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I realize now, thinking about it, that the airfield that I have watched planes takeoff probably would be considered a short field. Actually from what you guys said, it sounds like a lot of conditions dictate whether flaps are used or not. Things like length of runway, strength of wind, and heavy or light air etc. Thanks for the comeback.In fsx, my home airport has two runways- 33/15 and 1/19. The 33 is the long one and seems like the other one should be used by g/a, but I have never gotten clearance to 1/19 even though I have changed the wind at different angles. Guess it is not programmed to use that runway.Don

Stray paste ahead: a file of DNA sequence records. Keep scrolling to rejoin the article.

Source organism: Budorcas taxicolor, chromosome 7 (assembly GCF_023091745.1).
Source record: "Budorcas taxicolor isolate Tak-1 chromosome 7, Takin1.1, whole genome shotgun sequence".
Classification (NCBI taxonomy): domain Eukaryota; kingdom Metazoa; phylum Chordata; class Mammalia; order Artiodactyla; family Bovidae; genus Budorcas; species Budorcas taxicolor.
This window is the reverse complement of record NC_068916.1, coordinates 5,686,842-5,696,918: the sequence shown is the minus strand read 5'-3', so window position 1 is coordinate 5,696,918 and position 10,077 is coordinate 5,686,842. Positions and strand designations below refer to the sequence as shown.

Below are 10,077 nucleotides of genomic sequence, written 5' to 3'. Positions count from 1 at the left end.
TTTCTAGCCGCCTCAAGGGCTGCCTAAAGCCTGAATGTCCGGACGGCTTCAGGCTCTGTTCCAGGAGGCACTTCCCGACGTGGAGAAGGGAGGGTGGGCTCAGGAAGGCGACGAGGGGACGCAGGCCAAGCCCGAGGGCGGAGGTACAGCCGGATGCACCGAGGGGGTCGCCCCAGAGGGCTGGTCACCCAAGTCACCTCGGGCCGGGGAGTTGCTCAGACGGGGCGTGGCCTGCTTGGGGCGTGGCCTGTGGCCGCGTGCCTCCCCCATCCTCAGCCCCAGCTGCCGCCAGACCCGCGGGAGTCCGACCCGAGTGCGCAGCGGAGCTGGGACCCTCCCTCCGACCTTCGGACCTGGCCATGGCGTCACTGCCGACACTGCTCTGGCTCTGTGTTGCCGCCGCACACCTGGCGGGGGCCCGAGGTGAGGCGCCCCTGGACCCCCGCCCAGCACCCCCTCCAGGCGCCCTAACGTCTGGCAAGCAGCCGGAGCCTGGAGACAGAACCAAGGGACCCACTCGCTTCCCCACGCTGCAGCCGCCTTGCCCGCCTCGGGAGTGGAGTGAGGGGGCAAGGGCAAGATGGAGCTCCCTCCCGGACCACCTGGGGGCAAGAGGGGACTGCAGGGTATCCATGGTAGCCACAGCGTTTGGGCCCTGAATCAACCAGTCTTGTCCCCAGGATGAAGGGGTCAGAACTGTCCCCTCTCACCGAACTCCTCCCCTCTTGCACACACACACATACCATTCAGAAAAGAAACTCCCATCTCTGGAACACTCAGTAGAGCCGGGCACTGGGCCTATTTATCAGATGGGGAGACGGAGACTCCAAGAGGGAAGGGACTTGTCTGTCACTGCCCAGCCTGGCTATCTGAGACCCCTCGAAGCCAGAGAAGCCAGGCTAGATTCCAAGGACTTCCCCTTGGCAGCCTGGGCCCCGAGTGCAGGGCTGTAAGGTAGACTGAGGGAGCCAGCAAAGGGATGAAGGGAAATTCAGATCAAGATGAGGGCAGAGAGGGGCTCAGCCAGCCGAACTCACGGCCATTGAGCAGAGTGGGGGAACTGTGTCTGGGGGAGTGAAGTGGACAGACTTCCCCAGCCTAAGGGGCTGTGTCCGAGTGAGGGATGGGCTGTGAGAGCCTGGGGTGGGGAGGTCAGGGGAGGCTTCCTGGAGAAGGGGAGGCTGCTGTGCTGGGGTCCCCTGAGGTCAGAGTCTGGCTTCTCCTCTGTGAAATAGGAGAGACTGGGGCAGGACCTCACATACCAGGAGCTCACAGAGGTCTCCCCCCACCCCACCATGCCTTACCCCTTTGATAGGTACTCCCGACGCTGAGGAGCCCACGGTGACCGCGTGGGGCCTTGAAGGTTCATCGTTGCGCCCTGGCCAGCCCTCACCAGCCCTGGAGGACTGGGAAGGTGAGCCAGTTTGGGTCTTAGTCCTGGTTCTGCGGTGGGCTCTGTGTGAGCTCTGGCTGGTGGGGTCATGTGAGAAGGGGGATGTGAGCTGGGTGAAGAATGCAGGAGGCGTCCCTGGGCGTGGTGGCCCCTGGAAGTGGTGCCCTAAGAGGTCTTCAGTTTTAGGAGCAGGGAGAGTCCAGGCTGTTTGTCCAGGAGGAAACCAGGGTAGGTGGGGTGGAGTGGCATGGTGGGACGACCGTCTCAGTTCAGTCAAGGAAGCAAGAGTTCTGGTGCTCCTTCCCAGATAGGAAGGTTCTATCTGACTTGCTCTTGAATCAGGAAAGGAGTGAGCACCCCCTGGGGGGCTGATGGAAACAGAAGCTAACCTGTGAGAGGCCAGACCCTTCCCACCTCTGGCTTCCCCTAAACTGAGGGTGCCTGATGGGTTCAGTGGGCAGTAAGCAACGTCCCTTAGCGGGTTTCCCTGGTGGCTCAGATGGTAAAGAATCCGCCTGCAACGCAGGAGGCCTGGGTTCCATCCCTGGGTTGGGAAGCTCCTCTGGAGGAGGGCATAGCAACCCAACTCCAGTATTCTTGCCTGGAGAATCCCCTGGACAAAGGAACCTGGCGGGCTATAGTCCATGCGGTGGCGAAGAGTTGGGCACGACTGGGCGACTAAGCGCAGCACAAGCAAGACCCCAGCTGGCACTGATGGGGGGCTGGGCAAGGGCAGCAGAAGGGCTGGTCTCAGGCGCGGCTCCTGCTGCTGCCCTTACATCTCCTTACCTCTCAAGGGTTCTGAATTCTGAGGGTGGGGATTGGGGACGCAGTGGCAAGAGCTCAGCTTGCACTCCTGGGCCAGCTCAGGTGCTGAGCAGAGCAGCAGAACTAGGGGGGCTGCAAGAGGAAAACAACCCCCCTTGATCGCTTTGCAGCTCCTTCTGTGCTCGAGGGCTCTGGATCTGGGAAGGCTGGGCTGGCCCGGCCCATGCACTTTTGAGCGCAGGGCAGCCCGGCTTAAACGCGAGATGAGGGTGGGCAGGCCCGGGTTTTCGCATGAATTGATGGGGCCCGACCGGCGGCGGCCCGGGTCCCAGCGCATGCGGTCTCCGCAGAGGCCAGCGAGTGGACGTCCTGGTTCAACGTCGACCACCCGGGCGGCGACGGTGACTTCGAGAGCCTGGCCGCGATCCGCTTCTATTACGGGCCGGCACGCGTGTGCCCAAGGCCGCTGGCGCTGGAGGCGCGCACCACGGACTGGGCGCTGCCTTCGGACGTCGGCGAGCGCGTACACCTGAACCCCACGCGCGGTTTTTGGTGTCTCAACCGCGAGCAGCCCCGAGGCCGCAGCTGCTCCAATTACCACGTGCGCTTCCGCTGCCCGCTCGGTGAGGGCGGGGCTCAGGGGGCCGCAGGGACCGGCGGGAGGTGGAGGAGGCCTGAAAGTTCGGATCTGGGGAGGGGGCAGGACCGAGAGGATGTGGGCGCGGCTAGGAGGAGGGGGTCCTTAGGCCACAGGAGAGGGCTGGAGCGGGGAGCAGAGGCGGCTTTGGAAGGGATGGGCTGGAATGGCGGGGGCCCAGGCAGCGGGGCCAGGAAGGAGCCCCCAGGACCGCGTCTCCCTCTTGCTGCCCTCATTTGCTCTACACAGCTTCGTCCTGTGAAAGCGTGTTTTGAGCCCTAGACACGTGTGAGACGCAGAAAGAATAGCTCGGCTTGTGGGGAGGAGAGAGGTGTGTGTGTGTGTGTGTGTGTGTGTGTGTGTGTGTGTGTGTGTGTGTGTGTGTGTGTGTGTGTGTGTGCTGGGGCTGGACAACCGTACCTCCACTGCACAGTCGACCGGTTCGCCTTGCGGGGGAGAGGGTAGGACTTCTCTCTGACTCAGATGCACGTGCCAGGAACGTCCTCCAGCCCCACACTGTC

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>I realize now, thinking about it, that the airfield that I>have watched planes takeoff probably would be considered a>short field. Actually from what you guys said, it sounds like>a lot of conditions dictate whether flaps are used or not. >Things like length of runway, strength of wind, and heavy or>light air etc. Thanks for the comeback.>In fsx, my home airport has two runways- 33/15 and 1/19. The>33 is the long one and seems like the other one should be used>by g/a, but I have never gotten clearance to 1/19 even though>I have changed the wind at different angles. Guess it is not>programmed to use that runway.>>Don>Increasingly, environmental factors are also taken into consideration - full throttle low over the neighbouring houses is frowned upon as bad relations, even if the airfield has been there for fifty years, and the houses five. :) It is very, very aircraft specific, but on the 172 I generally won't use flaps on tarmac, or on a long grass field. 172's are not possessed of an abundance of power for their weight, so a clean climb allows more IAS, sooner. For all aircraft IAS is life.But a `flapped` 172 will definitely leave the ground sooner, so if the grass is soft or the field short you gain more by flying sooner, staying in ground effect to start with and using the flaps until you get to a few hundred feet. Climb power on a 172 is full throttle most of the time, so the choice of flaps is really about getting off the ground and the GROUND speed - for a given point on the ground you can reach a higher altitude at the same climb rate if the angle of climb is greater. If you think about some basic math: At a ground speed of 60 knots you are travelling across the ground at 1 mile per minute. At 120 knots its 2 miles in the same minute. If you climb at 500 fpm and are going to overfly a house that's two miles downrange from the takeoff point, then at 60 knots you will overfly at 1,000 feet. At 120, just 500. Which makes you the better `neighbour`? Another reason for using flaps is if the field procedure calls for a turn immediately after take-off, when you need the additional lift and stall margin.Allcott